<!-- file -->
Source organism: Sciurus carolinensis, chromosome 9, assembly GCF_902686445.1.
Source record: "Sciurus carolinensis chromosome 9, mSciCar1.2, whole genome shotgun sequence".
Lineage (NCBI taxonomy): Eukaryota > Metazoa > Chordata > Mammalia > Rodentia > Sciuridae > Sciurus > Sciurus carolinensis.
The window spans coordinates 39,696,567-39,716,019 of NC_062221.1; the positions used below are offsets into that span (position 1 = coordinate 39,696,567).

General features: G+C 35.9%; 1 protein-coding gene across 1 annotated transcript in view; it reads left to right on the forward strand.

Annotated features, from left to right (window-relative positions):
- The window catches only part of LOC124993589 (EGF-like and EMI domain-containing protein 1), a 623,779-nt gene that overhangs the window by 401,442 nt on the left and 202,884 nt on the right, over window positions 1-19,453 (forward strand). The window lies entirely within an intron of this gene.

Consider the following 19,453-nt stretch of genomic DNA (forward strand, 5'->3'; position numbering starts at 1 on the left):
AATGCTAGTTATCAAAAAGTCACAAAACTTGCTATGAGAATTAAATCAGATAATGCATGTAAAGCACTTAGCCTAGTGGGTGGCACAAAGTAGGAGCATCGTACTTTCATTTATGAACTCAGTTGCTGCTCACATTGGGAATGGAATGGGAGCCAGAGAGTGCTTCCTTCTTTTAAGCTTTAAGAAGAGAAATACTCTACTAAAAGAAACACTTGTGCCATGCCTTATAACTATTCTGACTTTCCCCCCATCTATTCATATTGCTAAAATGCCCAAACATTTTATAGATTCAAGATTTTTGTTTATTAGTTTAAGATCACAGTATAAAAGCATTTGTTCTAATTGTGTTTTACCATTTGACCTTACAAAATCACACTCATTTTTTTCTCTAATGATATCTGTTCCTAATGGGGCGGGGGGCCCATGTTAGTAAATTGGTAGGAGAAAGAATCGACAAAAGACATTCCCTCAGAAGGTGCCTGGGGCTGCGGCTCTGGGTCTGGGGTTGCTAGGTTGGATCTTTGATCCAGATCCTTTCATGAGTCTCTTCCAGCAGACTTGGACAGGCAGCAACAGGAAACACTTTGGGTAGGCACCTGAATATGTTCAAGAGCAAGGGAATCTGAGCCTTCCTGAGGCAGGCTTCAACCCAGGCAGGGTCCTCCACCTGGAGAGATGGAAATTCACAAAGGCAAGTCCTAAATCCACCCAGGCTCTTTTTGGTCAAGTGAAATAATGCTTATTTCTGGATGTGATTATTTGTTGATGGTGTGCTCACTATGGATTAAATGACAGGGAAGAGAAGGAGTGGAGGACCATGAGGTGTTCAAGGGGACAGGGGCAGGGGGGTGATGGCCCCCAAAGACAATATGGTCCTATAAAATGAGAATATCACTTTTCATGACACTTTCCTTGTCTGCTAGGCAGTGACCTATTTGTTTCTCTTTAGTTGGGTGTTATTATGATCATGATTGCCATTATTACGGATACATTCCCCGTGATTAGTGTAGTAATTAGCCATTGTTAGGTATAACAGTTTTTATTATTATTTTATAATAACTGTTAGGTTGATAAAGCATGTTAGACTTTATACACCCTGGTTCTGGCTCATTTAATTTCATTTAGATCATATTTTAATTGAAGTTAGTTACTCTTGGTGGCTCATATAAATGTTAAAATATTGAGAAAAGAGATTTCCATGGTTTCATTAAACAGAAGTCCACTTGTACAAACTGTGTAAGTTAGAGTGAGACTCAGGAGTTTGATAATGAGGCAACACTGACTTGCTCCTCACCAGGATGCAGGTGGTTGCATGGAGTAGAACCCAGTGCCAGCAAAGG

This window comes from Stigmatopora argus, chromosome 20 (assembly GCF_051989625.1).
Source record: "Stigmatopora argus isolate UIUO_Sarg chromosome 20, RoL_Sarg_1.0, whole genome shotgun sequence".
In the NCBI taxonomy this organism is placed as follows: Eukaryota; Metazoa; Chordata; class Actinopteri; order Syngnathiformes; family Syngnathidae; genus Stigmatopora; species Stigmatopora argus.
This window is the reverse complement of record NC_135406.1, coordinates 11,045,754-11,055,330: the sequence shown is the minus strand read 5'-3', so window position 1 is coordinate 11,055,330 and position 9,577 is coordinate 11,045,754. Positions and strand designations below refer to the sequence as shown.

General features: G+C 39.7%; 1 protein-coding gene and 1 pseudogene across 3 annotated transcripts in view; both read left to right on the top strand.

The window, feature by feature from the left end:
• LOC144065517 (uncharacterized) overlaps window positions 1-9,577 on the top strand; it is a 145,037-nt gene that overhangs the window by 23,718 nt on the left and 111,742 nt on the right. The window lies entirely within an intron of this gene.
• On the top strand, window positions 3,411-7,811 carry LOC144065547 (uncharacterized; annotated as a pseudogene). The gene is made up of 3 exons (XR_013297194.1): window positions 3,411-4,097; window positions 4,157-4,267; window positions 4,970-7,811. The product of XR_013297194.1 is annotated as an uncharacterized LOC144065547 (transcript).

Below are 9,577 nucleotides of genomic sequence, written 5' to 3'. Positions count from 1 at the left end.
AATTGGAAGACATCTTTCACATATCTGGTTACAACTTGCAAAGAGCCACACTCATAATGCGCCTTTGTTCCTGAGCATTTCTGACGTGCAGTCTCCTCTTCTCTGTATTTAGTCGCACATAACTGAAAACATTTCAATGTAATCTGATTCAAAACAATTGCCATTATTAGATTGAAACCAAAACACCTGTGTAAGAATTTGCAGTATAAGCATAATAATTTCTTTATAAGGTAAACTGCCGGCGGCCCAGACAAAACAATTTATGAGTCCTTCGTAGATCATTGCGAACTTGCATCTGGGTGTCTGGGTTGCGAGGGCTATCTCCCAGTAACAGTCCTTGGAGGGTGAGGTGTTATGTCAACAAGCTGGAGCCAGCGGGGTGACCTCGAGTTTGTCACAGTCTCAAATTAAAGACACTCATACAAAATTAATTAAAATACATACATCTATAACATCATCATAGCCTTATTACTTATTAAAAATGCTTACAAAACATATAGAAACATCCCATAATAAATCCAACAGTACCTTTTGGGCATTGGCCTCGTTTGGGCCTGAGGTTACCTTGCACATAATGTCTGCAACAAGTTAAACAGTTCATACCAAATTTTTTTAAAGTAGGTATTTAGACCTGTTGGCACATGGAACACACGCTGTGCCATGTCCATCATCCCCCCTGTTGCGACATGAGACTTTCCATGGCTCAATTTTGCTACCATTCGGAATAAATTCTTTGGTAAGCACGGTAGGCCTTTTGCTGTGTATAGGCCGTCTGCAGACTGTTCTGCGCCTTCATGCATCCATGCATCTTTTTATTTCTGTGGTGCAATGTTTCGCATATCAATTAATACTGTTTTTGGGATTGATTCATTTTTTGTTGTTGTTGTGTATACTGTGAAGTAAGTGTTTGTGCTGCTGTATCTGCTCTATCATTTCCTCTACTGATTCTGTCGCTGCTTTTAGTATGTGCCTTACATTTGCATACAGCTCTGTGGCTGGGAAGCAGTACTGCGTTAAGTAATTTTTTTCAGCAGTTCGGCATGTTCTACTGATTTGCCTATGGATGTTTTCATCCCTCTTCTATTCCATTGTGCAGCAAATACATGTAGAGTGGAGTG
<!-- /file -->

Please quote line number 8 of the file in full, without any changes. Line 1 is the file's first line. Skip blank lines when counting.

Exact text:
Consider the following 19,453-nt stretch of genomic DNA (forward strand, 5'->3'; position numbering starts at 1 on the left):